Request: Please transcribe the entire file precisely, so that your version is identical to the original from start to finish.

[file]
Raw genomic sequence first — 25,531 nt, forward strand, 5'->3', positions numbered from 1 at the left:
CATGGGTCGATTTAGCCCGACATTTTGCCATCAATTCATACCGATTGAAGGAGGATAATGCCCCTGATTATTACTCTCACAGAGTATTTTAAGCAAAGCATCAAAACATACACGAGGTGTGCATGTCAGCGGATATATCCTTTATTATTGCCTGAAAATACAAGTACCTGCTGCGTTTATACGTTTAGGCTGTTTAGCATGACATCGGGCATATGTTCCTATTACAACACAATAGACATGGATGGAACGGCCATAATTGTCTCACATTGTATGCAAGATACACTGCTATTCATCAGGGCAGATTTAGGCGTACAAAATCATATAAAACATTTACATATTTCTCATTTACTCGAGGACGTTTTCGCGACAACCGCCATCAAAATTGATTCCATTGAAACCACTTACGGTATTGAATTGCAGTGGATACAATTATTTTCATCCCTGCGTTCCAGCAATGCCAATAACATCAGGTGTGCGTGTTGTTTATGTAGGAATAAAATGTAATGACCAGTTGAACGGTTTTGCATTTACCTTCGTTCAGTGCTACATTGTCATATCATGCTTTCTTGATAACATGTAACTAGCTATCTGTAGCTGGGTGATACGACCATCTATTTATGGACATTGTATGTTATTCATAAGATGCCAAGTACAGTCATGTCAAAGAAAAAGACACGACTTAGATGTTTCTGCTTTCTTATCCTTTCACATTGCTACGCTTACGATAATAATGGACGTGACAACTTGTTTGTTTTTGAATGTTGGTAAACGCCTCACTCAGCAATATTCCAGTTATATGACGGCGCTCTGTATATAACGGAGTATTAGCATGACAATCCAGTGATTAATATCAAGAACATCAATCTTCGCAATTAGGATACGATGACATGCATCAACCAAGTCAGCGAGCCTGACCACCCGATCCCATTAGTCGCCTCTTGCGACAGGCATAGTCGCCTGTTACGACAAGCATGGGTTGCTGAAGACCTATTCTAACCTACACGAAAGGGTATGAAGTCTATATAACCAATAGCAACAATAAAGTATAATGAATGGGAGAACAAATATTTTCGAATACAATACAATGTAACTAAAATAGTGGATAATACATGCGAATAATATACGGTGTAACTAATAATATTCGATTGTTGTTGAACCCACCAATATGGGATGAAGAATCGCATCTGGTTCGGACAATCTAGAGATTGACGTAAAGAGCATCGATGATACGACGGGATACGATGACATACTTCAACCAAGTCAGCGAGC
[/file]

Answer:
Raw genomic sequence first — 25,531 nt, forward strand, 5'->3', positions numbered from 1 at the left:
CATGGGTCGATTTAGCCCGACATTTTGCCATCAATTCATACCGATTGAAGGAGGATAATGCCCCTGATTATTACTCTCACAGAGTATTTTAAGCAAAGCATCAAAACATACACGAGGTGTGCATGTCAGCGGATATATCCTTTATTATTGCCTGAAAATACAAGTACCTGCTGCGTTTATACGTTTAGGCTGTTTAGCATGACATCGGGCATATGTTCCTATTACAACACAATAGACATGGATGGAACGGCCATAATTGTCTCACATTGTATGCAAGATACACTGCTATTCATCAGGGCAGATTTAGGCGTACAAAATCATATAAAACATTTACATATTTCTCATTTACTCGAGGACGTTTTCGCGACAACCGCCATCAAAATTGATTCCATTGAAACCACTTACGGTATTGAATTGCAGTGGATACAATTATTTTCATCCCTGCGTTCCAGCAATGCCAATAACATCAGGTGTGCGTGTTGTTTATGTAGGAATAAAATGTAATGACCAGTTGAACGGTTTTGCATTTACCTTCGTTCAGTGCTACATTGTCATATCATGCTTTCTTGATAACATGTAACTAGCTATCTGTAGCTGGGTGATACGACCATCTATTTATGGACATTGTATGTTATTCATAAGATGCCAAGTACAGTCATGTCAAAGAAAAAGACACGACTTAGATGTTTCTGCTTTCTTATCCTTTCACATTGCTACGCTTACGATAATAATGGACGTGACAACTTGTTTGTTTTTGAATGTTGGTAAACGCCTCACTCAGCAATATTCCAGTTATATGACGGCGCTCTGTATATAACGGAGTATTAGCATGACAATCCAGTGATTAATATCAAGAACATCAATCTTCGCAATTAGGATACGATGACATGCATCAACCAAGTCAGCGAGCCTGACCACCCGATCCCATTAGTCGCCTCTTGCGACAGGCATAGTCGCCTGTTACGACAAGCATGGGTTGCTGAAGACCTATTCTAACCTACACGAAAGGGTATGAAGTCTATATAACCAATAGCAACAATAAAGTATAATGAATGGGAGAACAAATATTTTCGAATACAATACAATGTAACTAAAATAGTGGATAATACATGCGAATAATATACGGTGTAACTAATAATATTCGATTGTTGTTGAACCCACCAATATGGGATGAAGAATCGCATCTGGTTCGGACAATCTAGAGATTGACGTAAAGAGCATCGATGATACGACGGGATACGATGACATACTTCAACCAAGTCAGCGAGC